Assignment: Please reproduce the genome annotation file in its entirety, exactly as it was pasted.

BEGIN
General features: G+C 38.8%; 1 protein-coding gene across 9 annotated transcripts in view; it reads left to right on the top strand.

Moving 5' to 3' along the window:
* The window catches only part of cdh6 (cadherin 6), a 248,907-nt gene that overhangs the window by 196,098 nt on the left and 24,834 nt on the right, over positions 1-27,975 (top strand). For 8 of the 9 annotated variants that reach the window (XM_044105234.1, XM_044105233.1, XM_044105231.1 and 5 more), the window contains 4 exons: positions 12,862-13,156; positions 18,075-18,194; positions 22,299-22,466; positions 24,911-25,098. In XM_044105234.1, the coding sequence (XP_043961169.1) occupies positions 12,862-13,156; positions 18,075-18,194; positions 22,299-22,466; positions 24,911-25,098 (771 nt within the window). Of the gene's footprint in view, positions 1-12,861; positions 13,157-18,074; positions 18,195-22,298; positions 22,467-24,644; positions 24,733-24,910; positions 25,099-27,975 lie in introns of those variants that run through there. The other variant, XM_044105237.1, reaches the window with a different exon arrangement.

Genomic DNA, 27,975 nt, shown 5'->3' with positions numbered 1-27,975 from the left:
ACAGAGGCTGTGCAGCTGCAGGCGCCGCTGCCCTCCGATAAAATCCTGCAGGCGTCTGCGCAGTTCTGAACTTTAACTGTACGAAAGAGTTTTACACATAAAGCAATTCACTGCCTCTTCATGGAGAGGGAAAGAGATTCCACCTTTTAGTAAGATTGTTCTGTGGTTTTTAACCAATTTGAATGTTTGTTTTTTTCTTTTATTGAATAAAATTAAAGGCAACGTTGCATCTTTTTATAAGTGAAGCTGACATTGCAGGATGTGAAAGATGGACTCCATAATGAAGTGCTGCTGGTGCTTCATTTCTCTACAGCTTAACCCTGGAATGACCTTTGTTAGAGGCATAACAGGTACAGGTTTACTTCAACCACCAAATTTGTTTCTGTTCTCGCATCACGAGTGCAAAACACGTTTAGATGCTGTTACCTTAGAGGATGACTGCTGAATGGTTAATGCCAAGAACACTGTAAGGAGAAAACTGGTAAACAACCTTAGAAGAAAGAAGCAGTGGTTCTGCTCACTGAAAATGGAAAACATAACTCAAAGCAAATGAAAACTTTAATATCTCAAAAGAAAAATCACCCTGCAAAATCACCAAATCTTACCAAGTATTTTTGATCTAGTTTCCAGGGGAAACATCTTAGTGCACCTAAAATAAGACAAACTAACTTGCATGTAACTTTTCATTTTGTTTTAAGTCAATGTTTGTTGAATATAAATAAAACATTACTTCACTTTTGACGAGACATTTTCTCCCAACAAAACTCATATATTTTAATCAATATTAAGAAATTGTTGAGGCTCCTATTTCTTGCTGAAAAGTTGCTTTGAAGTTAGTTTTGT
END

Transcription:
General features: G+C 38.8%; 1 protein-coding gene across 9 annotated transcripts in view; it reads left to right on the top strand.

Moving 5' to 3' along the window:
* The window catches only part of cdh6 (cadherin 6), a 248,907-nt gene that overhangs the window by 196,098 nt on the left and 24,834 nt on the right, over positions 1-27,975 (top strand). For 8 of the 9 annotated variants that reach the window (XM_044105234.1, XM_044105233.1, XM_044105231.1 and 5 more), the window contains 4 exons: positions 12,862-13,156; positions 18,075-18,194; positions 22,299-22,466; positions 24,911-25,098. In XM_044105234.1, the coding sequence (XP_043961169.1) occupies positions 12,862-13,156; positions 18,075-18,194; positions 22,299-22,466; positions 24,911-25,098 (771 nt within the window). Of the gene's footprint in view, positions 1-12,861; positions 13,157-18,074; positions 18,195-22,298; positions 22,467-24,644; positions 24,733-24,910; positions 25,099-27,975 lie in introns of those variants that run through there. The other variant, XM_044105237.1, reaches the window with a different exon arrangement.

Genomic DNA, 27,975 nt, shown 5'->3' with positions numbered 1-27,975 from the left:
ACAGAGGCTGTGCAGCTGCAGGCGCCGCTGCCCTCCGATAAAATCCTGCAGGCGTCTGCGCAGTTCTGAACTTTAACTGTACGAAAGAGTTTTACACATAAAGCAATTCACTGCCTCTTCATGGAGAGGGAAAGAGATTCCACCTTTTAGTAAGATTGTTCTGTGGTTTTTAACCAATTTGAATGTTTGTTTTTTTCTTTTATTGAATAAAATTAAAGGCAACGTTGCATCTTTTTATAAGTGAAGCTGACATTGCAGGATGTGAAAGATGGACTCCATAATGAAGTGCTGCTGGTGCTTCATTTCTCTACAGCTTAACCCTGGAATGACCTTTGTTAGAGGCATAACAGGTACAGGTTTACTTCAACCACCAAATTTGTTTCTGTTCTCGCATCACGAGTGCAAAACACGTTTAGATGCTGTTACCTTAGAGGATGACTGCTGAATGGTTAATGCCAAGAACACTGTAAGGAGAAAACTGGTAAACAACCTTAGAAGAAAGAAGCAGTGGTTCTGCTCACTGAAAATGGAAAACATAACTCAAAGCAAATGAAAACTTTAATATCTCAAAAGAAAAATCACCCTGCAAAATCACCAAATCTTACCAAGTATTTTTGATCTAGTTTCCAGGGGAAACATCTTAGTGCACCTAAAATAAGACAAACTAACTTGCATGTAACTTTTCATTTTGTTTTAAGTCAATGTTTGTTGAATATAAATAAAACATTACTTCACTTTTGACGAGACATTTTCTCCCAACAAAACTCATATATTTTAATCAATATTAAGAAATTGTTGAGGCTCCTATTTCTTGCTGAAAAGTTGCTTTGAAGTTAGTTTTGT